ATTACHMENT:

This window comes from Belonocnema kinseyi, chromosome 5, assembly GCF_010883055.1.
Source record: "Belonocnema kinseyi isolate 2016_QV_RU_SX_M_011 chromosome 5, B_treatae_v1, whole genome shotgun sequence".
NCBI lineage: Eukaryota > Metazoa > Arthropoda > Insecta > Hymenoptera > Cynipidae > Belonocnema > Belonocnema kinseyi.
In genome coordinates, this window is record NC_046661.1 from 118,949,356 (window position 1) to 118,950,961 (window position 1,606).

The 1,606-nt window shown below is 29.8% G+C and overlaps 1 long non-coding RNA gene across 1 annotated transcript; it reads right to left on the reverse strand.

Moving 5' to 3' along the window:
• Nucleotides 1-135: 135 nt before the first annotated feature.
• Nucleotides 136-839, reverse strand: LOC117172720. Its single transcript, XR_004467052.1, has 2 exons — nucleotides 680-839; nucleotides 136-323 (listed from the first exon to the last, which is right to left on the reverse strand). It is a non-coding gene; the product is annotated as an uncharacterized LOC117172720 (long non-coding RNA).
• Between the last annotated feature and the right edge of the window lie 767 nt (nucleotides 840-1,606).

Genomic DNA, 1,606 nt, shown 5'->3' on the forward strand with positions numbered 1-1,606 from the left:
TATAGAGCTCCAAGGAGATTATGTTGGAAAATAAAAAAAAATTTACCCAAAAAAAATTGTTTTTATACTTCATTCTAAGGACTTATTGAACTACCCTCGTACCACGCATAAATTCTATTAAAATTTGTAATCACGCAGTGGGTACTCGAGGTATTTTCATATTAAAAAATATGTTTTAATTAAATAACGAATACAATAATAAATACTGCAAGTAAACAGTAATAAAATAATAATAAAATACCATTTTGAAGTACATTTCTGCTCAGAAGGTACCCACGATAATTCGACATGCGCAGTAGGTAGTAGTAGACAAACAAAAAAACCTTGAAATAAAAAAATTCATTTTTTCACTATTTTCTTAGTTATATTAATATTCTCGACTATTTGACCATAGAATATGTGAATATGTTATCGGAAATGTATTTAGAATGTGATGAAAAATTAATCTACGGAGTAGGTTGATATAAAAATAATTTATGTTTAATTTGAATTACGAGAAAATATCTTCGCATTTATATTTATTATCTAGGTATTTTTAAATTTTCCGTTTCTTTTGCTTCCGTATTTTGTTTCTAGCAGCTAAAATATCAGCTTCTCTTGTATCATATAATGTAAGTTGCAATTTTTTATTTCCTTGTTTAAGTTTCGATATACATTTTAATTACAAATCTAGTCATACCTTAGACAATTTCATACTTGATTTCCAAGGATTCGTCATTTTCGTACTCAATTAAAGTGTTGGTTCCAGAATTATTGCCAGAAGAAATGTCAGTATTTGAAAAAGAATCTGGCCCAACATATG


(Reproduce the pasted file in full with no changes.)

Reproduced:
This window comes from Belonocnema kinseyi, chromosome 5, assembly GCF_010883055.1.
Source record: "Belonocnema kinseyi isolate 2016_QV_RU_SX_M_011 chromosome 5, B_treatae_v1, whole genome shotgun sequence".
NCBI lineage: Eukaryota > Metazoa > Arthropoda > Insecta > Hymenoptera > Cynipidae > Belonocnema > Belonocnema kinseyi.
In genome coordinates, this window is record NC_046661.1 from 118,949,356 (window position 1) to 118,950,961 (window position 1,606).

The 1,606-nt window shown below is 29.8% G+C and overlaps 1 long non-coding RNA gene across 1 annotated transcript; it reads right to left on the reverse strand.

Moving 5' to 3' along the window:
• Nucleotides 1-135: 135 nt before the first annotated feature.
• Nucleotides 136-839, reverse strand: LOC117172720. Its single transcript, XR_004467052.1, has 2 exons — nucleotides 680-839; nucleotides 136-323 (listed from the first exon to the last, which is right to left on the reverse strand). It is a non-coding gene; the product is annotated as an uncharacterized LOC117172720 (long non-coding RNA).
• Between the last annotated feature and the right edge of the window lie 767 nt (nucleotides 840-1,606).

Genomic DNA, 1,606 nt, shown 5'->3' on the forward strand with positions numbered 1-1,606 from the left:
TATAGAGCTCCAAGGAGATTATGTTGGAAAATAAAAAAAAATTTACCCAAAAAAAATTGTTTTTATACTTCATTCTAAGGACTTATTGAACTACCCTCGTACCACGCATAAATTCTATTAAAATTTGTAATCACGCAGTGGGTACTCGAGGTATTTTCATATTAAAAAATATGTTTTAATTAAATAACGAATACAATAATAAATACTGCAAGTAAACAGTAATAAAATAATAATAAAATACCATTTTGAAGTACATTTCTGCTCAGAAGGTACCCACGATAATTCGACATGCGCAGTAGGTAGTAGTAGACAAACAAAAAAACCTTGAAATAAAAAAATTCATTTTTTCACTATTTTCTTAGTTATATTAATATTCTCGACTATTTGACCATAGAATATGTGAATATGTTATCGGAAATGTATTTAGAATGTGATGAAAAATTAATCTACGGAGTAGGTTGATATAAAAATAATTTATGTTTAATTTGAATTACGAGAAAATATCTTCGCATTTATATTTATTATCTAGGTATTTTTAAATTTTCCGTTTCTTTTGCTTCCGTATTTTGTTTCTAGCAGCTAAAATATCAGCTTCTCTTGTATCATATAATGTAAGTTGCAATTTTTTATTTCCTTGTTTAAGTTTCGATATACATTTTAATTACAAATCTAGTCATACCTTAGACAATTTCATACTTGATTTCCAAGGATTCGTCATTTTCGTACTCAATTAAAGTGTTGGTTCCAGAATTATTGCCAGAAGAAATGTCAGTATTTGAAAAAGAATCTGGCCCAACATATG